WILL Challenges State and Federal Campaign Finance Laws

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The Wisconsin Institute for Law and Liberty (“WILL”) has taken two actions to challenge the constitutionality of existing campaign finance restrictions.  Today, WILL filed a lawsuit on behalf of an individual, Fred Young, challenging a Wisconsin statute stemming from the 1970s that makes it unlawful for an individual to contribute more than $10,000 in the aggregate per year to all candidates for state office and to political committees.   Under the statute, if an individual makes the maximum lawful contribution of $10,000 to a single candidate for state-wide office, the individual is then barred from making any other contribution, in any amount, to any other candidate for state office or to any political action committee in the same year.

 At the same time WILL has filed an amicus brief with the U.S. Supreme Court in the pending case of Shaun McCutcheon v. Federal Election Commission which raises a similar challenge to the federal law.  In the amicus brief, WILL is asking the U.S. Supreme Court to strike down the federal aggregate limit on individual contributions.  According to Rick Esenberg, President and General Counsel of WILL, “the United States Supreme Court has long recognized that campaign contributions implicate the constitutional rights of speech and association and may only be restricted to prevent the risk of corruption. Although reasonable limits may be placed on the size of a contribution, this anti-corruption interest is not served by limiting the number of legal, non-corrupting contributions a person may make.” “The Supreme Court has made clear,” Esenberg added, “that contributions may not be restricted to ‘level the playing field’ or to limit the influence of persons who give to ‘too many’ candidates.”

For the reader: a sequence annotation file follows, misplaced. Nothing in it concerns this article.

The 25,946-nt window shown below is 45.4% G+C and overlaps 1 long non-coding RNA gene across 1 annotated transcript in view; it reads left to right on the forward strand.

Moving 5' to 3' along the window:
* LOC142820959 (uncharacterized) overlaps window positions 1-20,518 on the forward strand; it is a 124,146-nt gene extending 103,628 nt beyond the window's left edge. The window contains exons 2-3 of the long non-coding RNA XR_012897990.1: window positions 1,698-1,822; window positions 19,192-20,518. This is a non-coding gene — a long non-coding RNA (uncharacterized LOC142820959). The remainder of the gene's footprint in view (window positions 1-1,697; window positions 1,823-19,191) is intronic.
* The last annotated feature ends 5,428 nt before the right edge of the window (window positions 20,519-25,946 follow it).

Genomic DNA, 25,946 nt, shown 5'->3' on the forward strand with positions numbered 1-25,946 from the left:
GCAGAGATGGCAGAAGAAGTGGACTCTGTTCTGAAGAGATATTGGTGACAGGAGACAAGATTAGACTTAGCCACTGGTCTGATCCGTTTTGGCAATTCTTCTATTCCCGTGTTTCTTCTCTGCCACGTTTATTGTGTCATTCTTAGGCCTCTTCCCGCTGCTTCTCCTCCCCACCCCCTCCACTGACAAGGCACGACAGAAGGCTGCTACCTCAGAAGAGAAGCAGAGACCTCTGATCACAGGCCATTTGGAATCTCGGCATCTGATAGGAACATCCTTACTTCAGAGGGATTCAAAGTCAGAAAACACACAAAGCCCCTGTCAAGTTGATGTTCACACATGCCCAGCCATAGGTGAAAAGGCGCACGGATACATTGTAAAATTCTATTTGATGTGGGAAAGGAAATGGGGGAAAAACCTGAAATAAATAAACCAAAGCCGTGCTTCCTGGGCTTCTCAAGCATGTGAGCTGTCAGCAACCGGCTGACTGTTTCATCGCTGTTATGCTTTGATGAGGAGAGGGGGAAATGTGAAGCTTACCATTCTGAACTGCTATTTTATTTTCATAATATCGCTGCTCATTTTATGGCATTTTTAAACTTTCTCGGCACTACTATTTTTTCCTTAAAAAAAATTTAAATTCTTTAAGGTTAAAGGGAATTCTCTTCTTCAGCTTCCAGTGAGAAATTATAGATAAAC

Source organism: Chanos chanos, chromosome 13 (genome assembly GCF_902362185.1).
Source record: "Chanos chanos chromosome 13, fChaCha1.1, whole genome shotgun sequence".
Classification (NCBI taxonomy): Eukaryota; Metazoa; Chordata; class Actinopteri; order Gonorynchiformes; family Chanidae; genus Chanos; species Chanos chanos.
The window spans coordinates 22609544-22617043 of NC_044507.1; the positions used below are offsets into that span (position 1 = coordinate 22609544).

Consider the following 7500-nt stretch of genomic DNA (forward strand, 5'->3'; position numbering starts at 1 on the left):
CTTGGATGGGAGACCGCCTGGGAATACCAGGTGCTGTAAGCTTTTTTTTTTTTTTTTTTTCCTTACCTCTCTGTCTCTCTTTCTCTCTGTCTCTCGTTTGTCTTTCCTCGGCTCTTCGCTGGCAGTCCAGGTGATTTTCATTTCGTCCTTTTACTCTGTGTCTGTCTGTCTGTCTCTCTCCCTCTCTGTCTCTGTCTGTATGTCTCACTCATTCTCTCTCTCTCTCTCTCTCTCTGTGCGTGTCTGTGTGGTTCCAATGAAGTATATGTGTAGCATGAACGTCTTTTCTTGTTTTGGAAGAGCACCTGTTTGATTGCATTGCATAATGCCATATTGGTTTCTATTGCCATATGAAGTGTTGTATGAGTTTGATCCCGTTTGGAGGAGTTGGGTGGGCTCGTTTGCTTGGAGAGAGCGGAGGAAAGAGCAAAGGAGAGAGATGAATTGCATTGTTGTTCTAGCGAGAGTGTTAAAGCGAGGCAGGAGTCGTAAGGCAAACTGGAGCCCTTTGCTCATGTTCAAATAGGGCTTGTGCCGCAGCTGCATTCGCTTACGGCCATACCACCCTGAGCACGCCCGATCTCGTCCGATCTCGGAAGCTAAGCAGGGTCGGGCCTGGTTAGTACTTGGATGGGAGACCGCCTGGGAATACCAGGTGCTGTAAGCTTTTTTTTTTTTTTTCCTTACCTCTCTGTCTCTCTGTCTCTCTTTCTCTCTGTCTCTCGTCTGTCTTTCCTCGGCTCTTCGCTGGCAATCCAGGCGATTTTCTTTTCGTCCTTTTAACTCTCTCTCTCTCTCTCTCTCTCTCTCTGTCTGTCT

Brian McGrath, Senior Counsel at WILL points out that Wisconsin’s aggregate limits are extraordinarily restrictive.  “A person who makes a single maximum contribution to a candidate for state-wide office can make no other contributions that year,” he said.  The plaintiff in the case, Mr. Young, says that “As an individual, I am concerned about public policy issues in the State of Wisconsin and I want to be involved in helping qualified candidates who believe in the same principles that I do get elected.  I have been frustrated with the government’s interference with my ability to participate in the process.”

The complaint can be found here.

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